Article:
The Uninsured Rate Is the Highest It's Been Since Obamacare Started. Experts Blame 'Sabotage.'

Surveys show the number of uninsured Americans is increasing for the first time since Obamacare's rollout.
Author:
Publish date:
Updated on
A doctor reads a blood pressure gauge during an examination on April 11th, 2006, in Dorchester, Massachusetts.

Research shows that uninsured Americans are less likely to receive care for health conditions or chronic diseases.

On Wednesday, Gallup released a report showing that the number of Americans without health insurance has reached a four-year high. The rate peaked in 2014, then began to decrease with the roll-out of the Affordable Care Act. Now, after hitting a low of 10.9 in 2016, the uninsured rate has risen to 13.7 percent.

According to Gallup, this percent increase means that seven million more adults are going without health insurance. That's on top of the more than 20 million Americans who were already uninsured in 2017. All of these uninsured Americans will now be less likely to receive care for health conditions or chronic diseases, as a large body of research shows.

Gallup notes that these rates are increasing particularly among groups that already face severe health disparities—women and low-income people—as well as a population whose participation in the market makes plans more affordable for everyone: young people.

Just a few years after Obamacare drastically reduced the number of uninsured people with Medicare expansions and the individual mandate, experts now fear this trend will dismantle historic gains.

Here's why that's happening—and who will be affected.

There's a Host of Factors, but One Common Denominator: Trump

Why are more people passing on the ACA? Experts blame several factors.

One explanation is that premiums increased as insurers withdrew from the marketplace, leading to fewer choices and less competition—a vicious cycle. (Recent analysis shows that the repeal of the individual mandate has made 2019 plans 16 percent more expensive, an increase of $168 a month on average). There's also the fact that, after a steep decline of insured people in 2014, the rates simply plateaued. "We never expected we'd reach a 0 percent uninsured rate, so it's partially just the natural course of implementation," says Rachel Garfield, a senior researcher at the Kaiser Family Foundation who studies Medicaid and the uninsured.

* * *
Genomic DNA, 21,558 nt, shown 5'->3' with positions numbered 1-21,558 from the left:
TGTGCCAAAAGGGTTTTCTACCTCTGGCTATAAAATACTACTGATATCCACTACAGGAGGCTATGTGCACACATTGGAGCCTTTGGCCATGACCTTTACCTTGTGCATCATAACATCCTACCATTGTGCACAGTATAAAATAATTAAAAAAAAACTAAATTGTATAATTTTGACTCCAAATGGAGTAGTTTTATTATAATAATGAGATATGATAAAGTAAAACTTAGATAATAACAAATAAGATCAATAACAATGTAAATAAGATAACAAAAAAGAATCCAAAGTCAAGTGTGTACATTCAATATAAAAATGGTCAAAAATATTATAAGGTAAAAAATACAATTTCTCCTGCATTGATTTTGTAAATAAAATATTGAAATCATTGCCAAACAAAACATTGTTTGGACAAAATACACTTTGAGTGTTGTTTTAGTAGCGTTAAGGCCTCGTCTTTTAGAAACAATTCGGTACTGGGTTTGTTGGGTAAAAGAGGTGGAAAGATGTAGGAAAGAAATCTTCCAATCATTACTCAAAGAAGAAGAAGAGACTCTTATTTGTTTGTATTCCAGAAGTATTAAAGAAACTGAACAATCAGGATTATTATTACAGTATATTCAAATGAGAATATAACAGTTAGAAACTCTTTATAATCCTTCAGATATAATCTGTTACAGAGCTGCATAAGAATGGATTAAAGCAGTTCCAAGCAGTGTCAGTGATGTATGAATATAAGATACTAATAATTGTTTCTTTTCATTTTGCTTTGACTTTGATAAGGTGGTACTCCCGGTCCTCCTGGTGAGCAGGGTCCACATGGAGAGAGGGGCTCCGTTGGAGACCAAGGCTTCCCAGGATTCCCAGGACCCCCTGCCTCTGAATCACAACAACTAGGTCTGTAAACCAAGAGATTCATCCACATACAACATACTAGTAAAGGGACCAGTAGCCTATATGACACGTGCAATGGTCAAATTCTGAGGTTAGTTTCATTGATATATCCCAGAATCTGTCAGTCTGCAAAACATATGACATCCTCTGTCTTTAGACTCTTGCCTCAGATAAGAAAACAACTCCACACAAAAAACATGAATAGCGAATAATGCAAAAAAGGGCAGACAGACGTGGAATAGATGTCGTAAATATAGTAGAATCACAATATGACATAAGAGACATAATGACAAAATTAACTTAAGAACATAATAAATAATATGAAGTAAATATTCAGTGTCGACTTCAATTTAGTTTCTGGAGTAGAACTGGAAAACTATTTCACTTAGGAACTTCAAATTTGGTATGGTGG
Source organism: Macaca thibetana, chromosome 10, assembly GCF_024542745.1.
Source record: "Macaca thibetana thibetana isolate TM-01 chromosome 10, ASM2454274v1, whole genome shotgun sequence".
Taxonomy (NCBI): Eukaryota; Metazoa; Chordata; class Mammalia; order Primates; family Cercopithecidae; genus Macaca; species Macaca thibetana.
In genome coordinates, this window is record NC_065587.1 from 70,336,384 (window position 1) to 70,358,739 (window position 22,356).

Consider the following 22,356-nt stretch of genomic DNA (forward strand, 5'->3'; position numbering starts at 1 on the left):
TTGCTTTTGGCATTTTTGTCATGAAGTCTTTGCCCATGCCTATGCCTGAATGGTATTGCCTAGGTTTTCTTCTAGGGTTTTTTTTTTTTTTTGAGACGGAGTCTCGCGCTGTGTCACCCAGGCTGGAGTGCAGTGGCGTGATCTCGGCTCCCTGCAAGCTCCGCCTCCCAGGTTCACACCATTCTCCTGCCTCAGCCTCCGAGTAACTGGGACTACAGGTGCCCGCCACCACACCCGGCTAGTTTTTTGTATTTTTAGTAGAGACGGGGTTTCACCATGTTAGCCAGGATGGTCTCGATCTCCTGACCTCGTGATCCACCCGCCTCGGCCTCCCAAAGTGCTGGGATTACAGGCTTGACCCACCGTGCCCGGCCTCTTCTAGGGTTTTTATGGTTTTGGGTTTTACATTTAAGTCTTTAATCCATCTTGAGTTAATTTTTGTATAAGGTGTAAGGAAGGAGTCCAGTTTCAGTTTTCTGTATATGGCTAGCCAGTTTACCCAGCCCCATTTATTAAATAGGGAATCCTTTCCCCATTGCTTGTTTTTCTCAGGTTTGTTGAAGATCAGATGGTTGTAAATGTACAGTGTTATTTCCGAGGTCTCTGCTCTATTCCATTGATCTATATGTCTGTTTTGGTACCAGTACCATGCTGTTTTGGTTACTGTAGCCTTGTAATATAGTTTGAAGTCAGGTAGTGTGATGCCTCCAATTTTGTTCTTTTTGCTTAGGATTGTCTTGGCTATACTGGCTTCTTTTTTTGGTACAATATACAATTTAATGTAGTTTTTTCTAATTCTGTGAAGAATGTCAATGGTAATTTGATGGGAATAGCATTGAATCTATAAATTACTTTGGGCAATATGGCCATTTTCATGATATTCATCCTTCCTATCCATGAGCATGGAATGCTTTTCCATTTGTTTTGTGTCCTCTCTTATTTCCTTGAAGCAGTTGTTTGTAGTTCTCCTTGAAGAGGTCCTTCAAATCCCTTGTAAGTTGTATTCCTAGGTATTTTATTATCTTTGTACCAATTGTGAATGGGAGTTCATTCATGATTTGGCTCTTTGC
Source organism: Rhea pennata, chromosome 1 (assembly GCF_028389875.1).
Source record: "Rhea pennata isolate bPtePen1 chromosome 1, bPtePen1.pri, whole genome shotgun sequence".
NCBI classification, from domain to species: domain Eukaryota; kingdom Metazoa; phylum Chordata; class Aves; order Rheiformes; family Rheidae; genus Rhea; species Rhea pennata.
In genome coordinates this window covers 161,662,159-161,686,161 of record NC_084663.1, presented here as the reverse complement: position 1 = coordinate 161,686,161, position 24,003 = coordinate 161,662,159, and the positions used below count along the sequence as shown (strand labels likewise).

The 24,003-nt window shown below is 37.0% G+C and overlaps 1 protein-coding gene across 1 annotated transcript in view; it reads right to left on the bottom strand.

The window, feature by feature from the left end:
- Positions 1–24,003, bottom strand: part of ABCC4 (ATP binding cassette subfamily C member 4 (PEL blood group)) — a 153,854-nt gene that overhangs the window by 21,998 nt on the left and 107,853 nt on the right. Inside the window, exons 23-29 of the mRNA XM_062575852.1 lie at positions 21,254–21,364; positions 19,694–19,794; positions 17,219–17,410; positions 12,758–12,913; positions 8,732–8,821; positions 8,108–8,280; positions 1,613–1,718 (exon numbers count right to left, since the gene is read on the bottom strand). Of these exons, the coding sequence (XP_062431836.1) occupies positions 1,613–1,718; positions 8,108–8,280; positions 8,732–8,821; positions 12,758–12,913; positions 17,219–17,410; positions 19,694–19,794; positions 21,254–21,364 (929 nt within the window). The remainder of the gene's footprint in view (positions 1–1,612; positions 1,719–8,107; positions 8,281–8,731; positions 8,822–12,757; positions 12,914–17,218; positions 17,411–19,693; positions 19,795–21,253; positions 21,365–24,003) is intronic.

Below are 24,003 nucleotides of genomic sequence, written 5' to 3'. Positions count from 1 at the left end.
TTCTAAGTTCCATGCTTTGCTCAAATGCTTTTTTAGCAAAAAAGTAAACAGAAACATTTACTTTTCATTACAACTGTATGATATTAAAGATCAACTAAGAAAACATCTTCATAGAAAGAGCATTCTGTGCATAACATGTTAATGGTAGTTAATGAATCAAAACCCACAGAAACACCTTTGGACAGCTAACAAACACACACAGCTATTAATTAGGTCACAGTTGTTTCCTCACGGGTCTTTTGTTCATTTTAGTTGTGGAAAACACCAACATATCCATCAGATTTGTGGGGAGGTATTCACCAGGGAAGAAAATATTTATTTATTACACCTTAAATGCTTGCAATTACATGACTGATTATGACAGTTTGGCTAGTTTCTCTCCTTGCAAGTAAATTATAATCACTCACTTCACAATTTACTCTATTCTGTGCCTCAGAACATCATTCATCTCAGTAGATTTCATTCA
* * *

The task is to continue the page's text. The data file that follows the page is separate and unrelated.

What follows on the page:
But people aren't just stingy. Many also believed that they had no choice. A number of President Donald Trump's policy changes and misleading statements fomented confusion about the law, leading to lower enrollment. In March of 2017, Trump announced: "I want people to know Obamacare is dead. It's a dead health-care plan." It wasn't, but "some people believed that to be true," Garfield says. The administration also slashed the ACA's marketing budget last summer.

Other factors include removing the individual mandate, ending cost-sharing reduction, and pursuing anti-immigration policies that had a chilling effect on participation in public programs among undocumented people.

Uninsured Rates Are Highest Among Women, Young People, and Poor People

Studies show that when people don't have coverage, they are less likely to receive care. If this trend continues, "the expectation is more people would face those kinds of challenges," Garfield says. Gallup finds that the increase in uninsured rates was greatest among women, low-income people, and adults under the age of 35; of these, women experienced the fastest-rising increase.

This Doesn't Portend the End of Obamacare's Gains—Yet

This week, some experts disputed the exact numbers in Gallup's survey, or at least urged caution. Gallup collects its data from the Gallup National Health and Well-Being Index, which asks adults whether they are insured. Other surveys use different populations, survey sizes, and questions, but, overall, the trend remains the same: The ACA is floundering.

"It's important to note that, while we are seeing a slight reversal in trend, according to most of the data, the uninsured rate is still much lower [than it was before the ACA]," Garfield says. "I would not say the last two years have reversed the progress that was made, but it is troubling that things are starting to go in the other direction. That shows that the implementation and policy environment does matter."

Miranda Dietz, health policy researcher at the University of California–Berkeley's Labor Center, calls this environment "Trump sabotage." Dietz studies health-care reform in California, a state that she says has been able to resist the trend by extending its enrollment period and outreach, picking up where the federal government left off. Still, she has projected a significant drop in coverage for the state after the repeal of the individual mandate, finding that 4.4 million Californians could go uninsured by 2023.

If Obamacare is failing to continue its historic gains, she notes, it's because of the actions of the current administration—not the law.

Related